I can’t escape it. My work follows me wherever I go. Everyone always talks about how PT’s get to leave their work at the clinic. Once we’re done with the daily documentation there really shouldn’t be anything that has to be done at home. The one thing no one talks about is how hard it is to take off your PT hat to see the world through different eyes.
It used to be fun. In graduate school we’d be given assignments to go out in a public space to observe people walking and completing daily activities. Now I watch people wherever I am, evaluating their every move. It’s so normal for me that I don’t even realize I’m doing it, much of the time. It’s not until T and I are on one of our epic urban hikes and I’m performing running analyses on every poor runner who happens to bound by, gleefully unaware that I’m scrutinizing their every step and he tells me, in his kind way, that he’s heard enough. It’s even gotten to the point where he calls out mechanics he doesn’t like in runners passing by and sometimes I have to tell him, in my kind way, that I’ve heard enough. Ever the entrepreneur, he recently, and only half-jokingly, suggested I set up a booth on The Embarcadero and offer my services to the scores of runners passing by.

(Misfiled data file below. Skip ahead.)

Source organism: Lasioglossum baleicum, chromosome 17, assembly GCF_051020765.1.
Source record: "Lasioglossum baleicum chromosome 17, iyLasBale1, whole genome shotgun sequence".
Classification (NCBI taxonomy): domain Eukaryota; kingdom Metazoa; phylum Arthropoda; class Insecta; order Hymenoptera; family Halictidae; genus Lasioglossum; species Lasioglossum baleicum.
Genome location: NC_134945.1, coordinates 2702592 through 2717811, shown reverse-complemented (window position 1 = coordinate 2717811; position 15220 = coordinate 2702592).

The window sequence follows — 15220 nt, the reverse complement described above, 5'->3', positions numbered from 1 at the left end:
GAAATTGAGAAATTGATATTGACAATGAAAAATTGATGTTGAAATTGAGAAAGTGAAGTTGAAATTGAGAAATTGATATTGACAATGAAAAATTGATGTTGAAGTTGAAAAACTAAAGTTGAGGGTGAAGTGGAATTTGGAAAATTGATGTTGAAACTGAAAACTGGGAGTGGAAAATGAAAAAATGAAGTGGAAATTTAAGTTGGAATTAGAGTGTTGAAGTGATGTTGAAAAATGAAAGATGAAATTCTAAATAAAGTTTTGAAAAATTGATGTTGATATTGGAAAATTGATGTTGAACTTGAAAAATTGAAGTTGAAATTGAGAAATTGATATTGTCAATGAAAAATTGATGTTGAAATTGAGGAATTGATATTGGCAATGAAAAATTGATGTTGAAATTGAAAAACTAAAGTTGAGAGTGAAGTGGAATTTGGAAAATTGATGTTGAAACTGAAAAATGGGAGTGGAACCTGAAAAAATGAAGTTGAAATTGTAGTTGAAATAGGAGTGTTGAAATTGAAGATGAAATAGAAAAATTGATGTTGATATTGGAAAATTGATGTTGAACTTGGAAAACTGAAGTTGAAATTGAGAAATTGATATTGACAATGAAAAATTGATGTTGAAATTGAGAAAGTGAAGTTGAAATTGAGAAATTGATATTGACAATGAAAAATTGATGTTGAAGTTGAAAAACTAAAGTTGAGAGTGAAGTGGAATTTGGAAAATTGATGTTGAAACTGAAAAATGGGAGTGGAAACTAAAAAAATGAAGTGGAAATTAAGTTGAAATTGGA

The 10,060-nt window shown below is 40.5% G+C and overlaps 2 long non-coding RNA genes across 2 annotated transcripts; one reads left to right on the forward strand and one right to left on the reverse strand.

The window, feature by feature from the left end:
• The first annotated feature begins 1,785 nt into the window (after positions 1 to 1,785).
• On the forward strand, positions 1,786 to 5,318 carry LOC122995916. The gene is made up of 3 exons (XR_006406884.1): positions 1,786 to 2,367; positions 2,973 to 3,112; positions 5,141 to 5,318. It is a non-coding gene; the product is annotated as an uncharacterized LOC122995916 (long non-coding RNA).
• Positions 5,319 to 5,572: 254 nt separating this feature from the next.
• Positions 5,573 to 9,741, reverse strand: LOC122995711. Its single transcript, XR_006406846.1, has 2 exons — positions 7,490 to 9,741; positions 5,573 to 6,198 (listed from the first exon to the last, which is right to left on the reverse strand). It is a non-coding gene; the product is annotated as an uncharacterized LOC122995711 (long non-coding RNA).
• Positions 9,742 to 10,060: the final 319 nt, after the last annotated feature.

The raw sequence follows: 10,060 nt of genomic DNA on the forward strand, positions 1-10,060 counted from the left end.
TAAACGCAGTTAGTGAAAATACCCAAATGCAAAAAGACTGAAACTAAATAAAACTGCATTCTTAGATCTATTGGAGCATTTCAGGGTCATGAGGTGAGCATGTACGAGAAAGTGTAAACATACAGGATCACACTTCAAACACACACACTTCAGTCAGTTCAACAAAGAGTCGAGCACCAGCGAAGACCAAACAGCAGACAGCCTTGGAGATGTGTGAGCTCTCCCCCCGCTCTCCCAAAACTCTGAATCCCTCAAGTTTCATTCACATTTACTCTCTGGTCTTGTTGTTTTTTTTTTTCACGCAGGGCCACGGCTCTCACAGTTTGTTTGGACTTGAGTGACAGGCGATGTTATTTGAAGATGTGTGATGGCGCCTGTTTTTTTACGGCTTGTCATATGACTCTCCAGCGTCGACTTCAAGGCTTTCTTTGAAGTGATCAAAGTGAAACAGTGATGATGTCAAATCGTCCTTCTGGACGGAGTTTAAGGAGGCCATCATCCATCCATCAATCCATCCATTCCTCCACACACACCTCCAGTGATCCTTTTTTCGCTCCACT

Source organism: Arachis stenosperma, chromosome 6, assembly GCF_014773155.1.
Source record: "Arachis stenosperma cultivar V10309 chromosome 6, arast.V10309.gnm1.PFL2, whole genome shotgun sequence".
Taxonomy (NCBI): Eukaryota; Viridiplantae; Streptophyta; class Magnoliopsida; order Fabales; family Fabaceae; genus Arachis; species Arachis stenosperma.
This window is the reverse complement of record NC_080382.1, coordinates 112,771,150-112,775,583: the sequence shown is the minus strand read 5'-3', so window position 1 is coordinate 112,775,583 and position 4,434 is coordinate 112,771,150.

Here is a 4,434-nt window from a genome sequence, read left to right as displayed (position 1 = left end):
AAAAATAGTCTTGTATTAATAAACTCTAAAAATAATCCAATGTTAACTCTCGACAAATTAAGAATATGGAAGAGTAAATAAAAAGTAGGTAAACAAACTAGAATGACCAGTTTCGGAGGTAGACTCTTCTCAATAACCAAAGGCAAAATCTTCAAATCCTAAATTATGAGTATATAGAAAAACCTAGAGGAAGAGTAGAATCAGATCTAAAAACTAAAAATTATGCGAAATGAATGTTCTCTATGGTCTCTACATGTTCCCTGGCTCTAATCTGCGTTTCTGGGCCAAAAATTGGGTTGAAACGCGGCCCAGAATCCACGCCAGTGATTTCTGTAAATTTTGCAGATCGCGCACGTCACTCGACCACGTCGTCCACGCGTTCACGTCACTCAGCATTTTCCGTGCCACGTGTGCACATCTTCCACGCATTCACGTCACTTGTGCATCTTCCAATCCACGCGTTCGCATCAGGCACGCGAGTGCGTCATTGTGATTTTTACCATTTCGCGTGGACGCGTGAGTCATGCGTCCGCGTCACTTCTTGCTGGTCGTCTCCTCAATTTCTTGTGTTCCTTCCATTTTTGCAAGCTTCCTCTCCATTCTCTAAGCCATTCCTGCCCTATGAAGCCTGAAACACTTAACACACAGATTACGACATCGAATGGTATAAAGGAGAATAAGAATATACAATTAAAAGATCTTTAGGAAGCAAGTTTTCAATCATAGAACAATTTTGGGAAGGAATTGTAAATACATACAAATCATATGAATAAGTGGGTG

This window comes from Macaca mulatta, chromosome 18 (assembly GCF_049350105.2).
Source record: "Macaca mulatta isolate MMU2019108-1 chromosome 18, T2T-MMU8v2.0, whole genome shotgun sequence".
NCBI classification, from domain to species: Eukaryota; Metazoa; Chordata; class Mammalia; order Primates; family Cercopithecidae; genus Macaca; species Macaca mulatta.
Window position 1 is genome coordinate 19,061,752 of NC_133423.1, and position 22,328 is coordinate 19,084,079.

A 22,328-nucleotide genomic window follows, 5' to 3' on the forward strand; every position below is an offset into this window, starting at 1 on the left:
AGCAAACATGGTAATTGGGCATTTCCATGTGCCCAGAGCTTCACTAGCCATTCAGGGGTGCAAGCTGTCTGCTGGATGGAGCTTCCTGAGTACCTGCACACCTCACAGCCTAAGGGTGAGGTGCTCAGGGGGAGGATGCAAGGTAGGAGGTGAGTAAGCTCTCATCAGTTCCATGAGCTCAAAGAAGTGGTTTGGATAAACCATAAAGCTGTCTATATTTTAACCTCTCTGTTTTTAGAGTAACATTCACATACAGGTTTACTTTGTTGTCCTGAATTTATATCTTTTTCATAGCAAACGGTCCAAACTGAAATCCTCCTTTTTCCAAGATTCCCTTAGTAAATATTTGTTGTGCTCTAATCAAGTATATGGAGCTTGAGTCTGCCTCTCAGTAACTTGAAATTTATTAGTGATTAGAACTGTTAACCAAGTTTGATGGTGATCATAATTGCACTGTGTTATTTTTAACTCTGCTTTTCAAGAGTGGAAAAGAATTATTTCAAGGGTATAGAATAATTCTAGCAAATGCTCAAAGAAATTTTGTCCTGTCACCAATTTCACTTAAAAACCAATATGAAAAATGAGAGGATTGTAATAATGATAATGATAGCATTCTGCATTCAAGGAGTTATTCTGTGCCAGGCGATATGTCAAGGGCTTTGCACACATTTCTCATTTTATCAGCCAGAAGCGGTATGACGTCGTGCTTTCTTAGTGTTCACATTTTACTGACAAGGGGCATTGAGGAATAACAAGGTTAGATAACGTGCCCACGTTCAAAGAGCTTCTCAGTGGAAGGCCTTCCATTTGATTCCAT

I have, however, begun to see this “problem” as more of a blessing than a curse. I do believe it’s made me a better PT by exposing me to all types of running styles. I didn’t need to read a running magazine a few years ago to forecast the growing popularity of the minimalist shoe. In the past few years, I have seen a noticeable increase in the number of people running without shoes or in minimal shoes, and with that, a rise in the number of runners who come to me with an injury related to running because they haven’t transitioned correctly or may not be appropriate for minimalist footwear. I also now see more runners landing on their toes than I have in the past, independent of shoe type, and while some runners look so natural moving down the road, the effort is palpable in many others.
I feel fortunate to work in a city where running is so popular, a job that involves the rehabilitation and prevention of running injuries, and in an era when research on running mechanics, styles, and trends is constantly emerging. I look forward to sharing what I see and learn…just as soon as I get back from my run.